15. Jetty should now be running as a service. Check this by going to http://localhost:/8983/solr/.

Installing Solr on Linux

To install Solr on Linux/Unix, you will need Java Runtime Environment (JRE) version 1.7 or higher. Then follow these steps:

  1. Download the latest Solr release (.tgz) from http://www.apache.org/dyn/closer.cgi/lucene/solr/. At the time of writing this book, the latest release was 4.10.1.

  2. Unpack the file to your desired location.

  3. Solr runs inside a Java servlet container, such as Tomcat, Jetty, and so on. Solr distribution includes a working demo server in the example directory, which runs in Jetty. You can use Jetty servlet container, or use your preferred servlet container. If you are using a servlet container other than Jetty and it's already running, then stop that server.

  4. Copy the solr-4.10.1.war file from the Solr distribution under the dist directory to the webapps directory of your servlet container. Change the name of this file; it must be named solr.war.

  5. Copy the Solr home directory, solr-4.x.0/example/solr/, from the distribution to your desired Solr home location.

  6. Start your servlet container, passing to it the location of your Solr home in one of these ways:

    1. Set the solr.solr.home Java system property to your Solr home (for example, using this example jetty setup: java -Dsolr.solr.home=/some/dir -jar start.jar).

    2. Configure the servlet container so that a JNDI lookup of java:comp/env/solr/home by the Solr web app will point to your Solr Home.

    3. Start the servlet container in the directory containing ./solr. The default Solr Home is solr under the JVM's current working directory ($CWD/solr).

  7. To confirm the installation, just go to http://localhost:/8983/solr/ and you will see the Solr dashboard. Now your Solr is up and running.

Thus, by the end of the installation, your Solr is up and running. But since we have not fed any data into Solr, it will not index any data. Let's try to insert some example data into our server.

The Solr download comes with example data bundled in it. We can use the same data for indexing as an example. Go to the exampledocs directory under the example directory. Here, you will see a lot of files. Now go to the command line (terminal) and type the following commands:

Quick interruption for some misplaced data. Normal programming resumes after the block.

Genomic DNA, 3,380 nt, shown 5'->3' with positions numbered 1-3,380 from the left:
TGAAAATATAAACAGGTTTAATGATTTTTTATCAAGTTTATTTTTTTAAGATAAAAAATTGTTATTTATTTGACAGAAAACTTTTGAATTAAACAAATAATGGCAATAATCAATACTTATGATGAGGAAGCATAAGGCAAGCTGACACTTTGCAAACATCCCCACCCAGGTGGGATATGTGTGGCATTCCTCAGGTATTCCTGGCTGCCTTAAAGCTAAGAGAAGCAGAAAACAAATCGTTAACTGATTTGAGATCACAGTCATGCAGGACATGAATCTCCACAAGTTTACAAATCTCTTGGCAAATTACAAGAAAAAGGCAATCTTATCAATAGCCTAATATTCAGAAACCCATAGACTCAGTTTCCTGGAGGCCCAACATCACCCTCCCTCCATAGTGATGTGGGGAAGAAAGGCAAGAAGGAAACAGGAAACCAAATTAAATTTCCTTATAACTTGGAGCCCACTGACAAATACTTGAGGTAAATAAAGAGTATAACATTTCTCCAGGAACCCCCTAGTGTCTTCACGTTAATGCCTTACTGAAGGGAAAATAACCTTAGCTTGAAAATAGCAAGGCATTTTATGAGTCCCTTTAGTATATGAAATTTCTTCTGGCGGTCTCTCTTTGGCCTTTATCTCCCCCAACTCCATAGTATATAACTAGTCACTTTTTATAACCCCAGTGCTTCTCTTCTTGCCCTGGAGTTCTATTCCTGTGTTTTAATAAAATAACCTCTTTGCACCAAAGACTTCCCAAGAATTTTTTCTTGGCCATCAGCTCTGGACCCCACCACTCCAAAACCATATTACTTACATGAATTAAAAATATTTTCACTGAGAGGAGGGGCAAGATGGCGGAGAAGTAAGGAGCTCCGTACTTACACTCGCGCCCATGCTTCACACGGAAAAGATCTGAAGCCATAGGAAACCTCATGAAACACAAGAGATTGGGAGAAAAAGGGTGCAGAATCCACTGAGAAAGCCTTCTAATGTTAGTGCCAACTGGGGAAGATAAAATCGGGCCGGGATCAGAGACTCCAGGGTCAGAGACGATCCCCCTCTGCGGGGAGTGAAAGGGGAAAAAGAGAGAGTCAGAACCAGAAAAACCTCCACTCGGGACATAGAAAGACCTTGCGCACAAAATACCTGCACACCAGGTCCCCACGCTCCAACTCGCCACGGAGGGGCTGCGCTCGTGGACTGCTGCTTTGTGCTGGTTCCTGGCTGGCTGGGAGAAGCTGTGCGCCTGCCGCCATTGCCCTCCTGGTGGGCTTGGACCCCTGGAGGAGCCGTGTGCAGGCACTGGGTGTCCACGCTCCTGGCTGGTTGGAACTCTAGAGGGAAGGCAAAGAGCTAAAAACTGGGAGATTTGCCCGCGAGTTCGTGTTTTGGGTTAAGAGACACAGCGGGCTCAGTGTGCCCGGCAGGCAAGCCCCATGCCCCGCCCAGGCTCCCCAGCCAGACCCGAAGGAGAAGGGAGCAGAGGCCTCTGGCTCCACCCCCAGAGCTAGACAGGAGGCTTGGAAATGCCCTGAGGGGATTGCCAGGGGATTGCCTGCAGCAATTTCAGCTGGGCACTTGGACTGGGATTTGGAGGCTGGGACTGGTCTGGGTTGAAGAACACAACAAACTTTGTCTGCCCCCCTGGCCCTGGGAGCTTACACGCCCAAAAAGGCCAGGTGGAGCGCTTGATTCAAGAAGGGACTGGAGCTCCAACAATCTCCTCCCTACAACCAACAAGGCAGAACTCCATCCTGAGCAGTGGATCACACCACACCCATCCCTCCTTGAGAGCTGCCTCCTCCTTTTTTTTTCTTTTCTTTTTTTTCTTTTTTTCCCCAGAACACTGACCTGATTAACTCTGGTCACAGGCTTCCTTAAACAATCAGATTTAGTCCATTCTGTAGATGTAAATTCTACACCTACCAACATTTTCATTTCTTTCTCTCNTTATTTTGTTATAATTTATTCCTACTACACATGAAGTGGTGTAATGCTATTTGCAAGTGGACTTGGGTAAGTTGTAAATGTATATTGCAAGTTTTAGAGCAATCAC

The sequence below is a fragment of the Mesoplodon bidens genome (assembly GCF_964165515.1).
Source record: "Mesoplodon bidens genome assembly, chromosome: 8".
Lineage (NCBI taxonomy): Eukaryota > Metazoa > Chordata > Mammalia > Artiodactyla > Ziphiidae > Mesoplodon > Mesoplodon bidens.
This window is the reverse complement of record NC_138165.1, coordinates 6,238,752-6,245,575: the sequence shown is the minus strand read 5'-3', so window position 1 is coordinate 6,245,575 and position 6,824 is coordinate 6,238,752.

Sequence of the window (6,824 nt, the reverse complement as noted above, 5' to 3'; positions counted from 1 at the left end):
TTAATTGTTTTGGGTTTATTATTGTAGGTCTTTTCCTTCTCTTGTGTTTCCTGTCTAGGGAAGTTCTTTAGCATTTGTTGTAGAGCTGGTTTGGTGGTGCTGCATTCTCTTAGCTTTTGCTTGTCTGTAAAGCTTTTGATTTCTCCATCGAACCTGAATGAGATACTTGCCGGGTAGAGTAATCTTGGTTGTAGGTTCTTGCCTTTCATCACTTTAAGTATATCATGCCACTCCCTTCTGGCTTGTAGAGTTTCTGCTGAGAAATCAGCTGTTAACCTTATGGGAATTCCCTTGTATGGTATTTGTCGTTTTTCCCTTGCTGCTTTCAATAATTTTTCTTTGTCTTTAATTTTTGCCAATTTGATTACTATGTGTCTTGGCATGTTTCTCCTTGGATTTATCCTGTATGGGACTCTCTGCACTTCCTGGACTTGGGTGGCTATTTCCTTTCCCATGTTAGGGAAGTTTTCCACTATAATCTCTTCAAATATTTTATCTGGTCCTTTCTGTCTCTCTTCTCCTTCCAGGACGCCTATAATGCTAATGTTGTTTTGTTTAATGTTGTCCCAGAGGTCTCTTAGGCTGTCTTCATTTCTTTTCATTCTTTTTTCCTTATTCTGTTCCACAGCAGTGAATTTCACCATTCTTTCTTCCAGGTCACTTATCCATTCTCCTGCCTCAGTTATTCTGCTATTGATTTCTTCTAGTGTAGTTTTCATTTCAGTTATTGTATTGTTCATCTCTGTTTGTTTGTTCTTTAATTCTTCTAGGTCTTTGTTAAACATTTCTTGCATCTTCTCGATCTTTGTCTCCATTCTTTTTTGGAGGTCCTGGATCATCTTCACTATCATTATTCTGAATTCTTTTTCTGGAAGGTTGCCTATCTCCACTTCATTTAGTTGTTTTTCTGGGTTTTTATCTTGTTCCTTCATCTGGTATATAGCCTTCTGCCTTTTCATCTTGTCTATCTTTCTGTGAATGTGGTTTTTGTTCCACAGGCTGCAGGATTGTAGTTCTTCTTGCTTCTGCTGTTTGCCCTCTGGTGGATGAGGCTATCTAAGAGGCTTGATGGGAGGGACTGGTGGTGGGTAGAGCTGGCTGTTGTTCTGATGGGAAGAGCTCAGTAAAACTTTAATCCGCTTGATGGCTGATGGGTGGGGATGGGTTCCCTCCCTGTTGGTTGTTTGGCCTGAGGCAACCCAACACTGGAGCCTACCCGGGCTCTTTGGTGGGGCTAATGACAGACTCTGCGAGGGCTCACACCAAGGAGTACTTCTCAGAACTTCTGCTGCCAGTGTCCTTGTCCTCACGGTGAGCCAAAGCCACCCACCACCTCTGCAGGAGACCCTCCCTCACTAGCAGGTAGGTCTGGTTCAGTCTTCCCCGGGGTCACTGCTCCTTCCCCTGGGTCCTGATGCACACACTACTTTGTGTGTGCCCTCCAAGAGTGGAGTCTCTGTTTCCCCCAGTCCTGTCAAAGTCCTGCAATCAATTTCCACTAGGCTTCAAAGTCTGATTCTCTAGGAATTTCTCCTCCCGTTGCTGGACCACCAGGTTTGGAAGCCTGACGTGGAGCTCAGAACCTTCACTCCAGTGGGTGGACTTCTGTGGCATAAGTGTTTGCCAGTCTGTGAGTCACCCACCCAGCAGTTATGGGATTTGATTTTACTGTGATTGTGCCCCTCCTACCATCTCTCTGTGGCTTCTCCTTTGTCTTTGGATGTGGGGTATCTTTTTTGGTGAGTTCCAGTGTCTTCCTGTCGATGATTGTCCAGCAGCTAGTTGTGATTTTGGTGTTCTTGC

$ cd $SOLR_HOME/example/exampledocs/
$ ./post.sh vidcard.xml

Within the post.sh file, the script will call http://localhost:8983/solr/update using curl to post xml data from the vidcard.xml file. When the import completes (without any error), you will see a message that looks something like this:

Now let's try to check out our imported data from web browser. Try http://localhost:8983/solr/select?q=*:*&wt=json to fetch all of the data in your Solr instance, like this:

When you see the preceding data, it means that your Solr server is running properly and is ready to index your desired feed. You will be reading indexing in depth in upcoming chapters.

 

The Solr architecture and directory structure


In real-world scenarios, Solr runs with other applications on a web server. A typical example is an online store application. The store provides a user interface, a shopping cart, an items catalogue, and a way to make purchases. It needs to store this information some sort of database. Here, Solr makes easy so add the capability of searching data in the online store. To make data searchable, you need to feed it to Solr for indexing. Data can be fed to Solr in various ways and also in various formats, such as .pdf, .doc, .txt, and so on. In the process of feeding data to Solr, you need to define a schema. A schema is a way of telling Solr about data and how you want to make your data indexed. A lot many factors need to be considered while feeding data, which we will discuss in detail in upcoming chapters.